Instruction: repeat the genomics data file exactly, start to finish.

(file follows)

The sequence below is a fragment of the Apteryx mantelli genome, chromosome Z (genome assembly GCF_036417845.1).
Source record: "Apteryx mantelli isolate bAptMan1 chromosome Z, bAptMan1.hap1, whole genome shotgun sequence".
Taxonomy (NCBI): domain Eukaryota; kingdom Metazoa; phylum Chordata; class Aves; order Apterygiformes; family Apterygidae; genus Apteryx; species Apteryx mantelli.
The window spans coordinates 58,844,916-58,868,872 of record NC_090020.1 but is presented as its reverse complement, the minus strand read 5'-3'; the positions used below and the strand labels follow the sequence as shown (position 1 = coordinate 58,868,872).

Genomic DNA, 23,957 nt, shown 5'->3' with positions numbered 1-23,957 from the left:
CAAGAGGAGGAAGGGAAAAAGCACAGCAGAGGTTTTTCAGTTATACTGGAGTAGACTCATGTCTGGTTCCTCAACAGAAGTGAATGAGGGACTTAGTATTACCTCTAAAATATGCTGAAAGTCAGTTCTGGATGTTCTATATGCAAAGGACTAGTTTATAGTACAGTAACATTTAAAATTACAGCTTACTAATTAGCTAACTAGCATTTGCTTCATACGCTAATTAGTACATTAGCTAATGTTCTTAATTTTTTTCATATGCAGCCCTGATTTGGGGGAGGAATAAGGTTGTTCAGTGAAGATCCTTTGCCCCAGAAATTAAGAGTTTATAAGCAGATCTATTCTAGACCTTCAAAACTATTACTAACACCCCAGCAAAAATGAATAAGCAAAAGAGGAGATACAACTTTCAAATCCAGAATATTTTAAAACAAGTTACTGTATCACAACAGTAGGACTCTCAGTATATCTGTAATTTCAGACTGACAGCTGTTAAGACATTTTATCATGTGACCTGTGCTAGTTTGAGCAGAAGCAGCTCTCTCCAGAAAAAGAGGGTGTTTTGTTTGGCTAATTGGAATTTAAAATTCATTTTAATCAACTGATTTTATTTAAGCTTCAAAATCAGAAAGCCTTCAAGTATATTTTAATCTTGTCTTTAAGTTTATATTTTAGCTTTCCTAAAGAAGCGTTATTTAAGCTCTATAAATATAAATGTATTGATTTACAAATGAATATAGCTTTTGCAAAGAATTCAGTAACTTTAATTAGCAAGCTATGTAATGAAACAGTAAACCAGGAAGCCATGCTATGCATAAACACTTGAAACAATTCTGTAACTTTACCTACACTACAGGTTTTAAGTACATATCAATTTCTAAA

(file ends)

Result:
The sequence below is a fragment of the Apteryx mantelli genome, chromosome Z (genome assembly GCF_036417845.1).
Source record: "Apteryx mantelli isolate bAptMan1 chromosome Z, bAptMan1.hap1, whole genome shotgun sequence".
Taxonomy (NCBI): domain Eukaryota; kingdom Metazoa; phylum Chordata; class Aves; order Apterygiformes; family Apterygidae; genus Apteryx; species Apteryx mantelli.
The window spans coordinates 58,844,916-58,868,872 of record NC_090020.1 but is presented as its reverse complement, the minus strand read 5'-3'; the positions used below and the strand labels follow the sequence as shown (position 1 = coordinate 58,868,872).

Genomic DNA, 23,957 nt, shown 5'->3' with positions numbered 1-23,957 from the left:
CAAGAGGAGGAAGGGAAAAAGCACAGCAGAGGTTTTTCAGTTATACTGGAGTAGACTCATGTCTGGTTCCTCAACAGAAGTGAATGAGGGACTTAGTATTACCTCTAAAATATGCTGAAAGTCAGTTCTGGATGTTCTATATGCAAAGGACTAGTTTATAGTACAGTAACATTTAAAATTACAGCTTACTAATTAGCTAACTAGCATTTGCTTCATACGCTAATTAGTACATTAGCTAATGTTCTTAATTTTTTTCATATGCAGCCCTGATTTGGGGGAGGAATAAGGTTGTTCAGTGAAGATCCTTTGCCCCAGAAATTAAGAGTTTATAAGCAGATCTATTCTAGACCTTCAAAACTATTACTAACACCCCAGCAAAAATGAATAAGCAAAAGAGGAGATACAACTTTCAAATCCAGAATATTTTAAAACAAGTTACTGTATCACAACAGTAGGACTCTCAGTATATCTGTAATTTCAGACTGACAGCTGTTAAGACATTTTATCATGTGACCTGTGCTAGTTTGAGCAGAAGCAGCTCTCTCCAGAAAAAGAGGGTGTTTTGTTTGGCTAATTGGAATTTAAAATTCATTTTAATCAACTGATTTTATTTAAGCTTCAAAATCAGAAAGCCTTCAAGTATATTTTAATCTTGTCTTTAAGTTTATATTTTAGCTTTCCTAAAGAAGCGTTATTTAAGCTCTATAAATATAAATGTATTGATTTACAAATGAATATAGCTTTTGCAAAGAATTCAGTAACTTTAATTAGCAAGCTATGTAATGAAACAGTAAACCAGGAAGCCATGCTATGCATAAACACTTGAAACAATTCTGTAACTTTACCTACACTACAGGTTTTAAGTACATATCAATTTCTAAA